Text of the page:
According to a study done at the University of Southern California, vaping may cause changes to a person’s DNA. These changes are similar to what occurs with cigarette smokers. These changes may increase the risk for developing cancer.
The changes are alterations in the chemistry of the genes, which can cause them to not function correctly. Known as epigenetic changes, this is what occurs in most types of cancer and other diseases. Researchers are quick to point out that it doesn’t mean everyone will develop cancer.
The Study on Vaping and DNA
The study was quite small with 45 included. The participants either vaped or smoked cigarettes. The control group didn’t smoke or vape and none of the participants did both vaping and smoking. Blood samples were taken from everyone and tested. The tests checked for two tags that are necessary for normal function and activity.
The researchers compared the results of the control group to those who vaped or smoked. Both smokers and vapers showed declines in the chemical makeup of the genes that allowed for normal function compared to the control group.
The significance of these results shows that vaping may not be any safer than smoking, which is contradictory to what many people believe and what vaping manufacturers indicate with their products. What is even more concerning is that over one-fourth of high school students use e-cigarettes, which means their DNA can change while they are still developing.
Another study is planned that will measure all the genes that could be affected by vaping and smoking. The results could have a direct impact on future public policy for these products. The hope is that the information will change the regulations for e-cigarettes and other vaping products in manufacturing and marketing as well as distribution and sales.
Concerns About Vaping
The US Food and Drug Administration (FDA) has recently focused on new policy for vaping products and enforcing policies to prevent underage vaping. The agency sent letters to manufacturers who made claims that their products were safer than smoking. These claims aren’t allowed unless the manufacturer has data to prove the safety of their products. Some of the products contain even more nicotine than in traditional cigarettes.
The recent vaping illness that began in the summer of 2019 has brought significant attention to vaping products and the industry as a whole. However, the concerns don’t stop at the mysterious illness. Organizations and federal agencies are concerned about overall long-term risks and damage from vaping. Because these products haven’t been around for too long, not enough research has been done to know what will happen in the long-term for vapers. Studies like the one from the University of Southern California could provide some insight that may support the concerns from these organizations.
Currently, the CDC and other organizations are recommending that people stop vaping. The focus is also on stopping underage vaping to protect the health of people of all ages. New state laws are being enacted to achieve these goals as continued research is being done to determine the full impact from vaping.
Bayer Settles 90% of U.S. Essure Claims for 1.6 Billion
About 90 percent of the more than 39,000 lawsuits filed against Bayer over Essure injuries have been resolved by a $1.6 billion settlement. Bayer said in a statement that the settlement resolves most filed and unfiled cases and that it continues to work with plaintiff’s lawyers to resolve the remaining cases.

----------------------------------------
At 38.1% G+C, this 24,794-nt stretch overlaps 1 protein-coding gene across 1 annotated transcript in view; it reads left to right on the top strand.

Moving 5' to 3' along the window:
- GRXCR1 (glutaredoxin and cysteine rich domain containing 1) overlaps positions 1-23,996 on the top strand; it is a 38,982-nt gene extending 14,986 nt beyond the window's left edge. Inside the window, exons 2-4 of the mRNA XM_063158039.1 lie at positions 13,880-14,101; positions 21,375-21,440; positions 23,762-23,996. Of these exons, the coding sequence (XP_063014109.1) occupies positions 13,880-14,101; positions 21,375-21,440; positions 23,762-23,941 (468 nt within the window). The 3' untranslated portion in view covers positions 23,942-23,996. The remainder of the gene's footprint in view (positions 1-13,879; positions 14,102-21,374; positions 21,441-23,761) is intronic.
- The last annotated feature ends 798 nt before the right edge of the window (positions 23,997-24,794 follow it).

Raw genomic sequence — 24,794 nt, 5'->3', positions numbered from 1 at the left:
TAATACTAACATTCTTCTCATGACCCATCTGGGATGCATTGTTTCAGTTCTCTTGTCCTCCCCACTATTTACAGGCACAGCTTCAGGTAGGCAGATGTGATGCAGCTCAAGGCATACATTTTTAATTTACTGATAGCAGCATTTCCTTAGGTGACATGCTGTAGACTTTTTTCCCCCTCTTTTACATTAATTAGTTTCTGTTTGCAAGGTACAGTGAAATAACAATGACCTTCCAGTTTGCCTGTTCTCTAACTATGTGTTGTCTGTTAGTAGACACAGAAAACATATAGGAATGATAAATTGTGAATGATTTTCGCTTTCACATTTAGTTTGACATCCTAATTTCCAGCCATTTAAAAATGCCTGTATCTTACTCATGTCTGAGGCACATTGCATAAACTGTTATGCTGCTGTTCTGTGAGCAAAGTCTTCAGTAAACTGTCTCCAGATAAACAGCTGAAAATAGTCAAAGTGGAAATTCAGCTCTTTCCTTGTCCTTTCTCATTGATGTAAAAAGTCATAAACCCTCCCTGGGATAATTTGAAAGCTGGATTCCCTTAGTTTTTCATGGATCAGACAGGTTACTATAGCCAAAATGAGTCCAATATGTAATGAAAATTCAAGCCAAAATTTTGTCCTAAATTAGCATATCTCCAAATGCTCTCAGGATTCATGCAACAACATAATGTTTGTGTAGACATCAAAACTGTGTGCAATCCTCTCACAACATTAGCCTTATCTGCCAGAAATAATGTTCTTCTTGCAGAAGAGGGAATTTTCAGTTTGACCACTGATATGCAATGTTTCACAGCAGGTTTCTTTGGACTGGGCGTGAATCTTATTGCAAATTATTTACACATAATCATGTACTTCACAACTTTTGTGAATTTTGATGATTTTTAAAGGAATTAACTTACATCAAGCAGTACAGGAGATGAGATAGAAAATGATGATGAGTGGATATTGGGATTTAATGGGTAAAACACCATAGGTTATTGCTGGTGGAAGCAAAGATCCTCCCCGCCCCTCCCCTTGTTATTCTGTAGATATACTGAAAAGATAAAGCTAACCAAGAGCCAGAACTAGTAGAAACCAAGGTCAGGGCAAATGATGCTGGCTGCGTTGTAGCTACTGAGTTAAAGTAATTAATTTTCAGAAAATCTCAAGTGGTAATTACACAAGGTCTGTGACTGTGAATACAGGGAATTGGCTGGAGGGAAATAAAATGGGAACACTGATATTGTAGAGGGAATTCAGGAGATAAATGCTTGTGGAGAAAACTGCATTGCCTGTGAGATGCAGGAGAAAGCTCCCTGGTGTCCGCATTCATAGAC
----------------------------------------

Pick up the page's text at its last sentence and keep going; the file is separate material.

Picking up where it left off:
FDA Actions and Essure Injury Complaints
The settlement comes after years of complains of adverse events involving the metal coils which are placed in the fallopian tubes. Some of these complaints say that the coils can perforate the tubes, tear the uterus, and that the coils can break causing little metal shards to migrate elsewhere in the body. Women have also complained of heavy bleeding, pain, and other side effects that the patients were forced to undergo hysterectomy.
In 2018, the U.S. Food and Drug Administration placed restrictions on the device and required patients to review the Patient- Doctor Discussion Checklist and sign prior to being implanted with the birth control device. Bayer made the decision to stop selling Essure in the United States not long after citing declining sales.
Post-Market Surveillance Reports
The required 522 study, a post-marketing surveillance plan, was also extended by the FDA from three to five years. The FDA published the first spreadsheet of Essure adverse events on August 11, 2020, which includes events that Bayer knew or learns of during the period of November 2016 to November 2020.
The first spreadsheet includes more than 1,400 events including pain, device fragments, pregnancy, and organ perforations, including 1376 reports of serious injury, 53 reports of death and 24 reports of malfunction.
Essure Lawsuit Settlement
Many of the plaintiffs alleged in court filings that Bayer knew or should have known about the risk of adverse events, including organ perforation, device breakage, and device migration. They also allege that Essure birth control was improperly design and can break and migrate after being implanted. They accused Bayer of misrepresenting the efficacy and safety of the contraceptive device and Women who suffered Essure injuries alleged in court filings that Bayer concealed the risks and dangers of the device from the FDA, the medical community and from the women who relied on the device.
Many of the terms of the settlement are confidential, and Bayer did not admit to any wrongdoing in the court filings.
Risk for COVID-19 Goes Up for Vapers
A new study shows the correlation between COVID-19 and young adults who are vaping. This includes teens as well. According to the study, the risk for developing the infection was five times higher if the person vaped regularly.